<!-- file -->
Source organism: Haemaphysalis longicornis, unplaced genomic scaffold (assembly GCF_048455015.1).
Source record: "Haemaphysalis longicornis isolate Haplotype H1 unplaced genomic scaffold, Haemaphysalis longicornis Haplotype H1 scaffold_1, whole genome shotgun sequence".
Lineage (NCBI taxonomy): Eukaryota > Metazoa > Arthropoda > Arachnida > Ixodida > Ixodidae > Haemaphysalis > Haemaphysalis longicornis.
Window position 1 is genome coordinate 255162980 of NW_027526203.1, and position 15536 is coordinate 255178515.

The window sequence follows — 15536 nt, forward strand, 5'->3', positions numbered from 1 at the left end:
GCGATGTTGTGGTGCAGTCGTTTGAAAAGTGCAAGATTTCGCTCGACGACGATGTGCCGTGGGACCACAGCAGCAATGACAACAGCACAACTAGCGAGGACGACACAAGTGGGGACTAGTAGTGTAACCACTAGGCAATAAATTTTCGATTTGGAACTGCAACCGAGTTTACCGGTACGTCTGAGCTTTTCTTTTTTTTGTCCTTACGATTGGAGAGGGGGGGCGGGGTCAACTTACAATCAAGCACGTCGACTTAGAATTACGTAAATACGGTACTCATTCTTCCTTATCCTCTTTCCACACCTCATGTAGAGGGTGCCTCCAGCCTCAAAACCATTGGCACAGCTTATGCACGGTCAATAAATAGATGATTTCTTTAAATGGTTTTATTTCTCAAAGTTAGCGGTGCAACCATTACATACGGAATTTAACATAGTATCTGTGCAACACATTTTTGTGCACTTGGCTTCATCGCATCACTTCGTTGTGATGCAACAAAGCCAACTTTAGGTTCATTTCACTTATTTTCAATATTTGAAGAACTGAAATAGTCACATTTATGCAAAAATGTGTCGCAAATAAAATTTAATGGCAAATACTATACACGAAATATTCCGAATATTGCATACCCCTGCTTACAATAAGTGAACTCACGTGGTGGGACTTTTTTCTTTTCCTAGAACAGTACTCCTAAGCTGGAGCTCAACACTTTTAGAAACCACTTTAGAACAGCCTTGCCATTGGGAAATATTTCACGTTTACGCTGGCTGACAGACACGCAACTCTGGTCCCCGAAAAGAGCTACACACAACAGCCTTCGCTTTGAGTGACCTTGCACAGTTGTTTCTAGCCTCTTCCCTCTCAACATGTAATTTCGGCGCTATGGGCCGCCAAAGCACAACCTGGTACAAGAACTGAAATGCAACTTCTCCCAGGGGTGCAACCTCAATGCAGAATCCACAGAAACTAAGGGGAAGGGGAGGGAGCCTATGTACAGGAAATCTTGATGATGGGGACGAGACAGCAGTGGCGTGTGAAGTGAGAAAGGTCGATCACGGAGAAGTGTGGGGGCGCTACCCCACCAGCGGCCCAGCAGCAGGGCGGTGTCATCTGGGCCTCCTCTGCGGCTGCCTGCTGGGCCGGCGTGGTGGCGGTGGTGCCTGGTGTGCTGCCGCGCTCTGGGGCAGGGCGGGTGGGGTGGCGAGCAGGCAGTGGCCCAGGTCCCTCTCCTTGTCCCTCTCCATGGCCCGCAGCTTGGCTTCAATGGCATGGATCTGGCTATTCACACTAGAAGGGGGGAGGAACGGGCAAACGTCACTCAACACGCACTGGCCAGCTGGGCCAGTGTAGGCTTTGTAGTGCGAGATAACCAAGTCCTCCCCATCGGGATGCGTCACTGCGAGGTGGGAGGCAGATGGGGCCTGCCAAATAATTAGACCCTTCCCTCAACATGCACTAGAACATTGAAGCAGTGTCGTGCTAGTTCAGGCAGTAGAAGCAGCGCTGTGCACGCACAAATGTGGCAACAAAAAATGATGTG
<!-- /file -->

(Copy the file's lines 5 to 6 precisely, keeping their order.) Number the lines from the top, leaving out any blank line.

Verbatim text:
The window sequence follows — 15536 nt, forward strand, 5'->3', positions numbered from 1 at the left end:
GCGATGTTGTGGTGCAGTCGTTTGAAAAGTGCAAGATTTCGCTCGACGACGATGTGCCGTGGGACCACAGCAGCAATGACAACAGCACAACTAGCGAGGACGACACAAGTGGGGACTAGTAGTGTAACCACTAGGCAATAAATTTTCGATTTGGAACTGCAACCGAGTTTACCGGTACGTCTGAGCTTTTCTTTTTTTTGTCCTTACGATTGGAGAGGGGGGGCGGGGTCAACTTACAATCAAGCACGTCGACTTAGAATTACGTAAATACGGTACTCATTCTTCCTTATCCTCTTTCCACACCTCATGTAGAGGGTGCCTCCAGCCTCAAAACCATTGGCACAGCTTATGCACGGTCAATAAATAGATGATTTCTTTAAATGGTTTTATTTCTCAAAGTTAGCGGTGCAACCATTACATACGGAATTTAACATAGTATCTGTGCAACACATTTTTGTGCACTTGGCTTCATCGCATCACTTCGTTGTGATGCAACAAAGCCAACTTTAGGTTCATTTCACTTATTTTCAATATTTGAAGAACTGAAATAGTCACATTTATGCAAAAATGTGTCGCAAATAAAATTTAATGGCAAATACTATACACGAAATATTCCGAATATTGCATACCCCTGCTTACAATAAGTGAACTCACGTGGTGGGACTTTTTTCTTTTCCTAGAACAGTACTCCTAAGCTGGAGCTCAACACTTTTAGAAACCACTTTAGAACAGCCTTGCCATTGGGAAATATTTCACGTTTACGCTGGCTGACAGACACGCAACTCTGGTCCCCGAAAAGAGCTACACACAACAGCCTTCGCTTTGAGTGACCTTGCACAGTTGTTTCTAGCCTCTTCCCTCTCAACATGTAATTTCGGCGCTATGGGCCGCCAAAGCACAACCTGGTACAAGAACTGAAATGCAACTTCTCCCAGGGGTGCAACCTCAATGCAGAATCCACAGAAACTAAGGGGAAGGGGAGGGAGCCTATGTACAGGAAATCTTGATGATGGGGACGAGACAGCAGTGGCGTGTGAAGTGAGAAAGGTCGATCACGGAGAAGTGTGGGGGCGCTACCCCACCAGCGGCCCAGCAGCAGGGCGGTGTCATCTGGGCCTCCTCTGCGGCTGCCTGCTGGGCCGGCGTGGTGGCGGTGGTGCCTGGTGTGCTGCCGCGCTCTGGGGCAGGGCGGGTGGGGTGGCGAGCAGGCAGTGGCCCAGGTCCCTCTCCTTGTCCCTCTCCATGGCCCGCAGCTTGGCTTCAATGGCATGGATCTGGCTATTCACACTAGAAGGGGGGAGGAACGGGCAAACGTCACTCAACACGCACTGGCCAGCTGGGCCAGTGTAGGCTTTGTAGTGCGAGATAACCAAGTCCTCCCCATCGGGATGCGTCACTGCGAGGTGGGAGGCAGATGGGGCCTGCCAAATAATTAGACCCTTCCCTCAACATGCACTAGAACATTGAAGCAGTGTCGTGCTAGTTCAGGCAGTAGAAGCAGCGCTGTGCACGCACAAATGTGGCAACAAAAAATGATGTG